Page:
Tuesday, March 31, 2015

Book of Earth (2015)

Book of Earth (Bradamante Saga #1) Robin Brande. 2015. Ryer Publishing. 395 pages. [Source: Review copy]

Bradamante knelt in the mud and cut away all of her hair. Rain peppered her bare scalp. The wind shoved at her in gusts, plastering her wet clothes against her skin. It was stupid, she knew, to kneel here in the storm--even in summer the combination of wet and wind could prove deadly. Her fingers were already wooden from the cold. But she continued working, pulling each new section of hair taut and slicing it away with her hunting knife.

Did I LOVE, LOVE, LOVE Robin Brande's Book of Earth? No. I didn't LOVE it. Did I love it enough that I'd want to read more in the series? Yes. In fact, I probably would enjoy them more.

The main focus of Book of Earth is on world-building and introducing the characters. Both are important, essential even. But it had a prologue feel to it, like the real story had yet to begin. That's not to say that the book lacks action or suspense. But most of it comes towards the end.

Bradamante is the heroine of Book of Earth. Is she weak? Is she strong? Is she decisive? Is she impulsive? At the start of the novel, Bradamante has perhaps taken the first step towards her future. Her decision to cut her hair may seem small, but, it's life-changing. That night she has her first vision. (This first vision reminded me of Samuel's calling in the Bible. For those that are interested, you can read about it in 1 Samuel 3.) In the vision, she sees a teacher, Manat, and an older-stronger-wiser self. I believe at the time of the vision, she is twelve, but her older self, her "warrior" self is in her twenties. She listens to what Manat has to say. She's at a crossroads of sorts. She can choose what direction her life will take. She can choose to commit to the warrior-path knowing that it will be difficult and demanding and require tough sacrifices, or, she can remain where she is and take a more passive  role. (I hesitate to use the word "victim" here, but, in some ways it might apply. Since most readers can guess this will not be her choice, I'm not sure if it matters.) Bradamante chooses to become a warrior: to begin her training. But this training is unique. For it occurs NIGHTLY in her visions. She's training for the future while she sleeps. She wakes and plays instructor for her brother, Rinaldo. I'll be honest: these visions add strangeness to the novel. I wasn't sure, at the beginning, who Manat was, if she was a real person, or a spirit. Her brother also had some doubts about "Manat." Is his sister crazy? Why is she suddenly having all these strange dreams or "visions"? How does she know what she knows? Bradamante's biggest fear--at first--is that her new life will take her away from her brother. She is hoping that it WILL take her far, far away from her mother, however. But in her reckoning, the perfect life would take both of them far, far away, and they'd be together and both strong warriors.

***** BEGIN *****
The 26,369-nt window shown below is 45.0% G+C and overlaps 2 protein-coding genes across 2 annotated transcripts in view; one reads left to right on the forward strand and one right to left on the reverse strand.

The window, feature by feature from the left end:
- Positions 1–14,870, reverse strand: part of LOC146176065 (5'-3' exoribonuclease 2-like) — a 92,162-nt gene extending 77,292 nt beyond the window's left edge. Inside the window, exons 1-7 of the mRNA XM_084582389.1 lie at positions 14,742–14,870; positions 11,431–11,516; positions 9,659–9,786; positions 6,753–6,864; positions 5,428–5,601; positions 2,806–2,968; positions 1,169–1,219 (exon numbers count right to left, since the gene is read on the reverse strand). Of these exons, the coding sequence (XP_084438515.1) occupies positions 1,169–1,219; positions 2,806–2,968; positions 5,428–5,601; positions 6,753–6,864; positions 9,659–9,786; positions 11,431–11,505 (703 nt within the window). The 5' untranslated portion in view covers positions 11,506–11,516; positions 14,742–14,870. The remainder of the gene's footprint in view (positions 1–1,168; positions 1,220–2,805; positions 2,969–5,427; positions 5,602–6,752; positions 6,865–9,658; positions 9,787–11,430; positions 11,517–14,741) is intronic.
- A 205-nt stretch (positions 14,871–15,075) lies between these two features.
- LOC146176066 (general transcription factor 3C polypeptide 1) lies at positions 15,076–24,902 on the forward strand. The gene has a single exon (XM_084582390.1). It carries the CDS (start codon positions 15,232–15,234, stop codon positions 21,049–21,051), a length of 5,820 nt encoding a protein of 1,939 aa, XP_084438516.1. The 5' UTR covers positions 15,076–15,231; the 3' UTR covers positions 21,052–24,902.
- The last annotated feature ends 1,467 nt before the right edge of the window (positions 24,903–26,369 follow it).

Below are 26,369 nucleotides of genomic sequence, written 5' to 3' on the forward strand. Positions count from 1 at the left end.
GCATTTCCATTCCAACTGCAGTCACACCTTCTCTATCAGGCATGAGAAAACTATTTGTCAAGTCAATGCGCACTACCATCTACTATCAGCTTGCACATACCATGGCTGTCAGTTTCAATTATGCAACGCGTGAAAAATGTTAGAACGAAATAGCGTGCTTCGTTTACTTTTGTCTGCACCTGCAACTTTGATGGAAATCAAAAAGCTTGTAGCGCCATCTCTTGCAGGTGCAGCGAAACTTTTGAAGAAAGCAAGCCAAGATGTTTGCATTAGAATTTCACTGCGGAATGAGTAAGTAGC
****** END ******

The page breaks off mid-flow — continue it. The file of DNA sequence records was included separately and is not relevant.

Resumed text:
Things don't go as Bradamante would wish. To say the least! And there's a dark, cruelty to the world Brande has created in Book of Earth. There were definitely scenes that brought the Bible to mind once again. (Genesis 19 and Judges 19). I'm struggling with how much to reveal--in general. How much is too much in a review? I will add this perhaps. There comes a time when Bradamante's training moves from nightly visions to reality. In other words, she begins to physically train and do battle with other would-be warriors. She continues to learn from Manat, Samual, and others. Not just how to do battle or how to survive, but, more meaning-of-life, philosophical, spiritual stuff.

The world Brande has created definitely has a spiritual side to it. But it isn't exactly a spirituality that one would recognize or distinguish as being "Christian". There isn't one God. In fact, lower-case "g" throughout. And all the talk is of each person finding and listening to their god. There isn't any one message to be spread or taught either. In fact, in quite a few places, it's stressed that what happens between a person and their god is private and personal and just for them. That being said, Bradamante's message from her god comes almost straight from the Bible--Jeremiah 1:5. Before I formed you in the womb I knew you. Before you were born I set you apart. That is the message Bradamante's god gives her along with: Do not be afraid. I have called you to this life. Do not be afraid. Be strong in body. Strong in mind. Strong in heart. And know that I am with you.

Book of Earth kept me reading. Even if I didn't always "like" a particular scene. (Intense scenes can make me uncomfortable in the moment. I want to know what happens, if characters get out of a situation. But until they do--I have an almost hate-to-look reaction.) For the most part, I cared about the characters and thought they were well-developed. (Jara and Astolpho are other characters I came to care about.) The world she created was interesting. Not one I'd like to visit, mind you, but interesting all the same. I do want to know what happens next.

© 2015 Becky Laney of Becky's Book Reviews

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I am interested in reviewing books and audio books. This blog focuses on books written for middle grade on up (essentially 10 to a 110). I review middle grade fiction and young adult fiction (aka tween and teen).

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